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This has been asked before and I did look around, tried many methods but it does not execute. Only an alert function seems to work. I am trying to load a small div on success: after executing my POST in ajax. Here is my code:

$("#send").click(function(e) { e.preventDefault();

          $.ajax({
            type: 'POST',
            url: 'actions/update.php',
            data: $('#content').serialize(),
            success: function() {
          $(this).html('<div id="status">Saved!</div>');
          }
          });

        });

      $('#status').delay(5000).fadeOut(400);

My CSS to this Div:

#status {
position:fixed;
top:50%;
left:50%;
z-index:100000;
width:150px;
height:150px;
margin:-75px 0 0 -75px;
background-color:rgba(0,0,0,0.7);
border-radius:150px;
font-size:30px;
line-height:150px;
font-weight:700;
color:#fff;
text-align:center;
cursor:default; }

Could I be causing conflict somewhere? Is this because e.preventDefault(); Any help or link would be appreciated!

share|improve this question
    
Get it out of the success: object and use the .done() and .fail() methods. –  DevlshOne Oct 3 '13 at 0:22

3 Answers 3

up vote 3 down vote accepted
$("#send").click(function(e) { e.preventDefault();
          var that = $(this);
          $.ajax({
            type: 'POST',
            url: 'actions/update.php',
            data: $('#content').serialize(),
            success: function() {
          that.html('<div id="status">Saved!</div>');

          $('#status').delay(5000).fadeOut(400);
          }
          });

        });

The issue here is that this is not what you think it is inisde the callback. Try the above

Edit: In response to your comment:

The text is overwritten by the new div. One way to get around that is to insert the new div into a child element of the original element instead. To get the fading effect you have to put that into the callback as well. Otherwise it will execute before the ajax call returns. This is because ajax calls are asynchronous and the rest of the JavaScript code will continue to execute while you're waiting for the server to return the data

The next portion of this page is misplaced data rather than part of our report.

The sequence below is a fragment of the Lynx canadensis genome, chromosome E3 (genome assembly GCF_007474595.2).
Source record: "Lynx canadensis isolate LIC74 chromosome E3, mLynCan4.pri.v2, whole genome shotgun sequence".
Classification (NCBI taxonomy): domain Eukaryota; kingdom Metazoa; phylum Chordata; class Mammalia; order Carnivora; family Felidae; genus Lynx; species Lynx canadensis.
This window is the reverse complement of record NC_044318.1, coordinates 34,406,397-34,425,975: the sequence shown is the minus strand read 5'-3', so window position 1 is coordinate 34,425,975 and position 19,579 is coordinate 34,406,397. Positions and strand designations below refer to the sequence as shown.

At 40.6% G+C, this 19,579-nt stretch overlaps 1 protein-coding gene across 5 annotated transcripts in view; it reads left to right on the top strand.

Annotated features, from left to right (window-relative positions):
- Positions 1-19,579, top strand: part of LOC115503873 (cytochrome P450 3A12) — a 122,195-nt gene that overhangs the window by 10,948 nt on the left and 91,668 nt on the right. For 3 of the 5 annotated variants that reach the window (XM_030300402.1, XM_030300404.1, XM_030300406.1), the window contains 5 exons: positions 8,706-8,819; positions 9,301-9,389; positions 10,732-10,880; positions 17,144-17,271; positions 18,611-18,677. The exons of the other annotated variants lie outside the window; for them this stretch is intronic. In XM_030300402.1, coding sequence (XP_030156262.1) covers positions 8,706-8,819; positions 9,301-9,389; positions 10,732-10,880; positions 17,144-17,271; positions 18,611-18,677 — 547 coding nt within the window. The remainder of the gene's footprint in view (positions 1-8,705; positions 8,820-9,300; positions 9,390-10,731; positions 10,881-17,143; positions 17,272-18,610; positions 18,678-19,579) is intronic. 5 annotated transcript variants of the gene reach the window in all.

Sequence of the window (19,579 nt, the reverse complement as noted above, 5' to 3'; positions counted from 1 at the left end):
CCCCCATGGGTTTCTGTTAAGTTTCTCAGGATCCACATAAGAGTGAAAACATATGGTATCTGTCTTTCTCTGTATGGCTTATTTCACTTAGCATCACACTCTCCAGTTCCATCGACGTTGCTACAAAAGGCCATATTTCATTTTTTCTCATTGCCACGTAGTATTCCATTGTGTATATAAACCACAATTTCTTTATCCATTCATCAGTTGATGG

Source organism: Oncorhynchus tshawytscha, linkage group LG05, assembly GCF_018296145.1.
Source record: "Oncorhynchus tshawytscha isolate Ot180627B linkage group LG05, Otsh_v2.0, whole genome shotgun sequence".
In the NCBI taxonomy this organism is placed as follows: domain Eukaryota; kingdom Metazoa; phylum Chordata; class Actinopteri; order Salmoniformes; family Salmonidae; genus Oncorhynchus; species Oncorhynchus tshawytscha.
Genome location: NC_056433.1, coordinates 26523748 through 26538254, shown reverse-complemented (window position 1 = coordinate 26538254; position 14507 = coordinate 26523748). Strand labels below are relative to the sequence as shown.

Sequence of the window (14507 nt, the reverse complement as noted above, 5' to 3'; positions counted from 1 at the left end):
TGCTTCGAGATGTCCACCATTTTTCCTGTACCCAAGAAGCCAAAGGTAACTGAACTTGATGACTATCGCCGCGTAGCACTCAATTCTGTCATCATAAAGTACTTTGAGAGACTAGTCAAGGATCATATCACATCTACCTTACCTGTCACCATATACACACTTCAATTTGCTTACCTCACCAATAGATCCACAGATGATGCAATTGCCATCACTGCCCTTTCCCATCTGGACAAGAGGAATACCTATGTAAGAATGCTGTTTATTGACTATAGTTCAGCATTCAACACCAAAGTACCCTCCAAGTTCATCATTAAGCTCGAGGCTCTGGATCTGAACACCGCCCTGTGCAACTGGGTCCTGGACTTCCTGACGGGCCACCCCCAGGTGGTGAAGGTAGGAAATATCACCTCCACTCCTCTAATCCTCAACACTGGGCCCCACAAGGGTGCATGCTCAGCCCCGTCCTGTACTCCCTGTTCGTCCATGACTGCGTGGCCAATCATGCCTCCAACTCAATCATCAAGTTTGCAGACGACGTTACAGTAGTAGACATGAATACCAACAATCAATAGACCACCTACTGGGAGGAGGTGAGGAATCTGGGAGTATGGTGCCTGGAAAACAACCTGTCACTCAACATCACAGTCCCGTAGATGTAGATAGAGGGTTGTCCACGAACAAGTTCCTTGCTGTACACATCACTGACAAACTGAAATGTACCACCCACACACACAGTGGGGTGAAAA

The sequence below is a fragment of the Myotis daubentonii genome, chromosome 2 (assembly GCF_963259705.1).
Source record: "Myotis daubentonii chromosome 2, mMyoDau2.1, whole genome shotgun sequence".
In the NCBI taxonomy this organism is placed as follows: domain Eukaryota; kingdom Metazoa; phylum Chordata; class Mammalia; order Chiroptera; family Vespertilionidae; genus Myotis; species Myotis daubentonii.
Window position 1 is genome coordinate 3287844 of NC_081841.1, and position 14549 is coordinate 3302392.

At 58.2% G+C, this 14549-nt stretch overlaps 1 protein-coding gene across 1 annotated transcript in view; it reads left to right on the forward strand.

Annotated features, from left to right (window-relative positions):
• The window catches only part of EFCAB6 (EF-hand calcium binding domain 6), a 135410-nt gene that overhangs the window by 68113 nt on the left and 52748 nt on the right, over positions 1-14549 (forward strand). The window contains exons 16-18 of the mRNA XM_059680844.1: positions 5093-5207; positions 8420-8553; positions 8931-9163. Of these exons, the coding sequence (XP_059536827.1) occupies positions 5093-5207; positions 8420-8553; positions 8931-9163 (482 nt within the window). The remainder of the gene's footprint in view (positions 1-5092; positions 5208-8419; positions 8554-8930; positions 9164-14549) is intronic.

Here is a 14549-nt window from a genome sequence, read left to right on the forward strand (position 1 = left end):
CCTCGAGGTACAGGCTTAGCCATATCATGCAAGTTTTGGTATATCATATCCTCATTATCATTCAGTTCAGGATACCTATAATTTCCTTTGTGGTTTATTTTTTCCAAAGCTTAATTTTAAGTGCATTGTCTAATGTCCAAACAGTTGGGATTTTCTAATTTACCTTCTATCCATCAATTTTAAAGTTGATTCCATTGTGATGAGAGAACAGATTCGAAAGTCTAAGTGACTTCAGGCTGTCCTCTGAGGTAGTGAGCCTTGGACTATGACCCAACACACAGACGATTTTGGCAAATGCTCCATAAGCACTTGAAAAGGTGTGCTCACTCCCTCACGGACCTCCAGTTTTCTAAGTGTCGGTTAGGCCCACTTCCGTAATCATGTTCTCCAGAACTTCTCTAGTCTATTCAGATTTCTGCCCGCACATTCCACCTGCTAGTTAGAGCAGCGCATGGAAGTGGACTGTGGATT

Edit2: I am not sure what type of element you're clicking, but there are two approaches here:

1) Add a child element into the clicked element ex: <a #id="send"><div id=someElement></div></a>

2) Add an element next to the clicked element and target that with the new div

share|improve this answer
    
Thank you, This seems to do the trick, however, the text in the submit button seems to disappear, I would expect this to have something to do with $("#send").click(function(e) { e.preventDefault(); do you have any idea on how to fix this? –  SethCodes Oct 3 '13 at 0:53
    
See my update to the question –  TGH Oct 3 '13 at 1:17
    
Thank you again, your responses have been of great assistance. I will work around getting the new div into a child element, have you got any links that can help educate more so on this topic? Much appreciate. –  SethCodes Oct 3 '13 at 1:24
    
Just put an element with an id (ex:someElement) inside the clicked element and do something like this that.find("#someElement").html("<div id="status">Saved!</div>"); instead of the current line –  TGH Oct 3 '13 at 1:35
    
I'm soo sorry man and hate to do this to you, my English is not the best, but can you elaborate on putting an element with an id (ex:someElement) inside the clicked element? –  SethCodes Oct 3 '13 at 1:44

Inside an $.ajax callback the context(this) is by default the jqXHR object returned by $.ajax.
However you can use the context property in the configuration object for the $.ajax method to set what ever you want it to be. e.g.

  $.ajax({
    type: 'POST',
    url: 'actions/update.php',
    data: $('#content').serialize(),
    context: this, //<----
    success: function() {
      $(this).html('<div id="status">Saved!</div>');
    }
  });

This will set the context in all callbacks to the one in the calling function.

share|improve this answer
$("#send").click(function(e) { 
    e.preventDefault();
    $.ajax({
        type: 'POST',
        url: 'actions/update.php',
        data: $('#content').serialize(),
    }).done(function() {
        $('#status').html('Saved!');
    });
$('#status').delay(5000).fadeOut(400);
<div id='status'></div>
share|improve this answer
    
@DevishOne - I do not know who downvoted you, but I would say you answer is just fine. –  Scary Wombat Oct 3 '13 at 0:42
    
I think they changed their mind. LOL... but, thanks. –  DevlshOne Oct 3 '13 at 0:53

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